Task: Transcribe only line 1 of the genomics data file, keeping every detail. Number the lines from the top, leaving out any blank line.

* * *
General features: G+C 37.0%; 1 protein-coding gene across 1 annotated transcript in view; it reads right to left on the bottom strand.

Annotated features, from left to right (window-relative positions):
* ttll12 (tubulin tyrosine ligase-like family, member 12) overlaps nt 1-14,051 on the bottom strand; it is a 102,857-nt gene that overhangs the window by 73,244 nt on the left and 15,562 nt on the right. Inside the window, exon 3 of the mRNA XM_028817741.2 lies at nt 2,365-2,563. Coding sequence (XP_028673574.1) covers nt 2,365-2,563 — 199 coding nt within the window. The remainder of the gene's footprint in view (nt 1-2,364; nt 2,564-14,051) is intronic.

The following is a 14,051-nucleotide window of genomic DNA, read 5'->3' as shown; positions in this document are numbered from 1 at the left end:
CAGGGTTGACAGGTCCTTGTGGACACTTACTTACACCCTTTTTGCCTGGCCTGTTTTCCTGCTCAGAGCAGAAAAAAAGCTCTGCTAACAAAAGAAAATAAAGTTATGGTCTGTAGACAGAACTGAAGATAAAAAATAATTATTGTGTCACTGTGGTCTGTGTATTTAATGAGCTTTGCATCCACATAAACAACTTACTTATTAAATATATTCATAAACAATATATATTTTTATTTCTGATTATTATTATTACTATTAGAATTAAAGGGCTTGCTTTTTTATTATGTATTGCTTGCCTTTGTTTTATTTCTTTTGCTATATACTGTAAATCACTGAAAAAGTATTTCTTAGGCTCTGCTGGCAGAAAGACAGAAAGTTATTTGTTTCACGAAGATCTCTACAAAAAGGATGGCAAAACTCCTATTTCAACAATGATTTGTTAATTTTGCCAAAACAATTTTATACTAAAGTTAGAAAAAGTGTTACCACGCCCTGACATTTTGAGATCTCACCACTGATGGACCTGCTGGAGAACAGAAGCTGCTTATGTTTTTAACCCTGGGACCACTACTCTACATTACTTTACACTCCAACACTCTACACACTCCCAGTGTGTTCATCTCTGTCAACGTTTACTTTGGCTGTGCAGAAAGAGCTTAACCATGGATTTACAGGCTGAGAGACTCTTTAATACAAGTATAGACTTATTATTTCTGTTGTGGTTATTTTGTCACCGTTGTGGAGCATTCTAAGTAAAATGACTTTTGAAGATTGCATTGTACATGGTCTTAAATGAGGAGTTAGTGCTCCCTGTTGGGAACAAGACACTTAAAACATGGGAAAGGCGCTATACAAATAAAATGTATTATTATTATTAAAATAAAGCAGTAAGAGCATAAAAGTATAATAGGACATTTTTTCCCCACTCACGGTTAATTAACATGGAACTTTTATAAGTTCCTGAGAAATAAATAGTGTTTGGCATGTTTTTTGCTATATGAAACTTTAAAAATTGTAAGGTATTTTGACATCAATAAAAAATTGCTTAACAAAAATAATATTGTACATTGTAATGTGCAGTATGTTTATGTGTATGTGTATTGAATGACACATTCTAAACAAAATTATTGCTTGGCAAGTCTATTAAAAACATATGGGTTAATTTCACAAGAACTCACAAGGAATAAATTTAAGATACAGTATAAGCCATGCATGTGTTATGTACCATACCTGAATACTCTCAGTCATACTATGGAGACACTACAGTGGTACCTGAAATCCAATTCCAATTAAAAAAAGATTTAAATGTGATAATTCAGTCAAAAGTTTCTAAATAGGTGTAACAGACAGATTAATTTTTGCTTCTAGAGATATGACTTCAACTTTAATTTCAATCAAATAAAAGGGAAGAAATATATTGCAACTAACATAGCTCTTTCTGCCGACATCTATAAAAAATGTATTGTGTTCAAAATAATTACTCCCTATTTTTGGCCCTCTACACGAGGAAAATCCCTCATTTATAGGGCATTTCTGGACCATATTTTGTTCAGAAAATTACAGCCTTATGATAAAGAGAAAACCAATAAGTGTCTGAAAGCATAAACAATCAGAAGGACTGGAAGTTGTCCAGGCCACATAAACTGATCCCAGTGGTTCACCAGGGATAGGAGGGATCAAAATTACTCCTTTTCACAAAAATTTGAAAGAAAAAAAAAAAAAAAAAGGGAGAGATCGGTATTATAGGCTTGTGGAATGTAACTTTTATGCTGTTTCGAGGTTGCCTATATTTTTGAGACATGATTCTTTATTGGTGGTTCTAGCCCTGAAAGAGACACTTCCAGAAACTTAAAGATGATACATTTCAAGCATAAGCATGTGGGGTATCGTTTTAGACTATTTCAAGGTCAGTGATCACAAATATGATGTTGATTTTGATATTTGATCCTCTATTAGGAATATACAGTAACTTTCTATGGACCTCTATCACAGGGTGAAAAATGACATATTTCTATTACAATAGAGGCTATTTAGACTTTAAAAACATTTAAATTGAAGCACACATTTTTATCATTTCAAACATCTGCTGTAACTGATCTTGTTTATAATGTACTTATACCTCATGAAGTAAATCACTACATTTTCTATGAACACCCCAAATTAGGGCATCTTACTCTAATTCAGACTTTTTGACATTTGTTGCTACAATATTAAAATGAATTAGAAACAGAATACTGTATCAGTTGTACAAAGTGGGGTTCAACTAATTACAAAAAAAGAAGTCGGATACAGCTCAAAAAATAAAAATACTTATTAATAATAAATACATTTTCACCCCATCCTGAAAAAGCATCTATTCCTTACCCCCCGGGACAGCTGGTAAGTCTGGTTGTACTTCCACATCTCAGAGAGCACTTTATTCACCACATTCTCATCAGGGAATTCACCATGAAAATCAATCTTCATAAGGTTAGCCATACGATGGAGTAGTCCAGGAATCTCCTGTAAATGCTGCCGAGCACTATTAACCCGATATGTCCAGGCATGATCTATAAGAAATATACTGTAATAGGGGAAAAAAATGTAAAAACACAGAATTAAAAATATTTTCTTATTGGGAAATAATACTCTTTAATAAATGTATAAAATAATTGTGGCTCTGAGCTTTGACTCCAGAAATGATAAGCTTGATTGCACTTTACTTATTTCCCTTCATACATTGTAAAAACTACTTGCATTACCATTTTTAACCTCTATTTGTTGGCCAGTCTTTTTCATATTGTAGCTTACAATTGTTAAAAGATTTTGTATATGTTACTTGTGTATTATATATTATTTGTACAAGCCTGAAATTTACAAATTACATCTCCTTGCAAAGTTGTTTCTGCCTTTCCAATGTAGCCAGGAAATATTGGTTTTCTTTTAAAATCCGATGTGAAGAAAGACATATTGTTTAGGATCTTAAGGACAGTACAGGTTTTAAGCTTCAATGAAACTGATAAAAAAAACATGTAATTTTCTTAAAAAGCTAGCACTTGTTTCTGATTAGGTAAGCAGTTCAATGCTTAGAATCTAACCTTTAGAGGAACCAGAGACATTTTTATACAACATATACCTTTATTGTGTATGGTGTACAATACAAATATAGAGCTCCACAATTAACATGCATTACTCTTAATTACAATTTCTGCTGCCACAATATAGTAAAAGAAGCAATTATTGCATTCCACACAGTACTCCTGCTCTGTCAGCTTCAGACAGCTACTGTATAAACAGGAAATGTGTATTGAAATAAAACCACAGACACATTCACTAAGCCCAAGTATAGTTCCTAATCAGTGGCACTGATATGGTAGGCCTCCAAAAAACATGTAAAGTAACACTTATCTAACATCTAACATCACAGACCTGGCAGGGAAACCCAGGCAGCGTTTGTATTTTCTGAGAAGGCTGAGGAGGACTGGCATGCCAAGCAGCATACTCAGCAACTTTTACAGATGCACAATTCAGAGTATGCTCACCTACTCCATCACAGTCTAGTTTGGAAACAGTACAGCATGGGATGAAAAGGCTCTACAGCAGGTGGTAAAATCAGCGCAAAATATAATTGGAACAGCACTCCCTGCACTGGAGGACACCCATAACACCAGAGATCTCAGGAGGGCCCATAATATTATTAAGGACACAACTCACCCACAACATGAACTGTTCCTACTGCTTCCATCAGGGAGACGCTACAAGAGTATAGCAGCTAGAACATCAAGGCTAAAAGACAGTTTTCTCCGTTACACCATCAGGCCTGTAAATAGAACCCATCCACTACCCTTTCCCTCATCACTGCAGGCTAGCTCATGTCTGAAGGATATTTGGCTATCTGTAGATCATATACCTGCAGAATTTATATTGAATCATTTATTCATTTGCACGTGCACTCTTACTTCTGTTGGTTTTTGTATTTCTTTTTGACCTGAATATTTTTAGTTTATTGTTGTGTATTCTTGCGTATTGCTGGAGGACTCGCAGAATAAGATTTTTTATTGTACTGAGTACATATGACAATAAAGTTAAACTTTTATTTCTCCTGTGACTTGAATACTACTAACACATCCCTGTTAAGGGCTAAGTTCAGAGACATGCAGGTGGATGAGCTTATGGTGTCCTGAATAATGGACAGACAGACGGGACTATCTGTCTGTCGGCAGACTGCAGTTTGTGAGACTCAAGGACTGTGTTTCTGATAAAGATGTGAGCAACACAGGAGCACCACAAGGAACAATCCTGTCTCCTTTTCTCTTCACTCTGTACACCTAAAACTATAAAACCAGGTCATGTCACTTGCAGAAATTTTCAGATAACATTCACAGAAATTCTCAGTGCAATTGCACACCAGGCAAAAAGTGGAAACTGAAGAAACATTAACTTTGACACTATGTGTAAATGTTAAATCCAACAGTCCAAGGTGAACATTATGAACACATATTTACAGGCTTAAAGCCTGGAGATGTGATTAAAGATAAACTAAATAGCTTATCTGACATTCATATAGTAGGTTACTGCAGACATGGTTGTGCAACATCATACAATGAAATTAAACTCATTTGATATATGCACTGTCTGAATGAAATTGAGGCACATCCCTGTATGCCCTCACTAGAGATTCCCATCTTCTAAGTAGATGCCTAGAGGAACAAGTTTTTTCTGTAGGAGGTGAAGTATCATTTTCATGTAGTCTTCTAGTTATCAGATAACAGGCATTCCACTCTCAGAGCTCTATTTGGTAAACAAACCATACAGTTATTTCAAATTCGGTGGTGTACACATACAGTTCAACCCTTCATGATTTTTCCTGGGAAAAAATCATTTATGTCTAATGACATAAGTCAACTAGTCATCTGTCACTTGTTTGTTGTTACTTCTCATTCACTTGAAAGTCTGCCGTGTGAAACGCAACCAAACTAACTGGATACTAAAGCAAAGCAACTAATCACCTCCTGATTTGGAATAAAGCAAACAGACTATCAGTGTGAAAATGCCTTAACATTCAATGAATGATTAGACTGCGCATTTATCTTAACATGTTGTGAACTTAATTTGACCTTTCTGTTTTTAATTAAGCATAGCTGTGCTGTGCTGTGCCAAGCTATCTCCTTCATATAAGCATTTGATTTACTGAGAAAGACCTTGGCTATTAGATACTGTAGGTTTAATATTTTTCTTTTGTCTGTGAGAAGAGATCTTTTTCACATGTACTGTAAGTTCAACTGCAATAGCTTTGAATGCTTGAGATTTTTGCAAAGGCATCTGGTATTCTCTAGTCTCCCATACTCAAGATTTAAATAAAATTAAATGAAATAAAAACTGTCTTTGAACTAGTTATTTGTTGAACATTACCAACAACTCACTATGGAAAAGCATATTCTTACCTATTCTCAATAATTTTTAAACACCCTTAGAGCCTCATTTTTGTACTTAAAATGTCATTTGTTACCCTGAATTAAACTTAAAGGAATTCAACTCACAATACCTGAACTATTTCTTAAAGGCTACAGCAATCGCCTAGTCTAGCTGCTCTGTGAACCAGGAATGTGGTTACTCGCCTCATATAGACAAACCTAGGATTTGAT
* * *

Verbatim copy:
General features: G+C 37.0%; 1 protein-coding gene across 1 annotated transcript in view; it reads right to left on the bottom strand.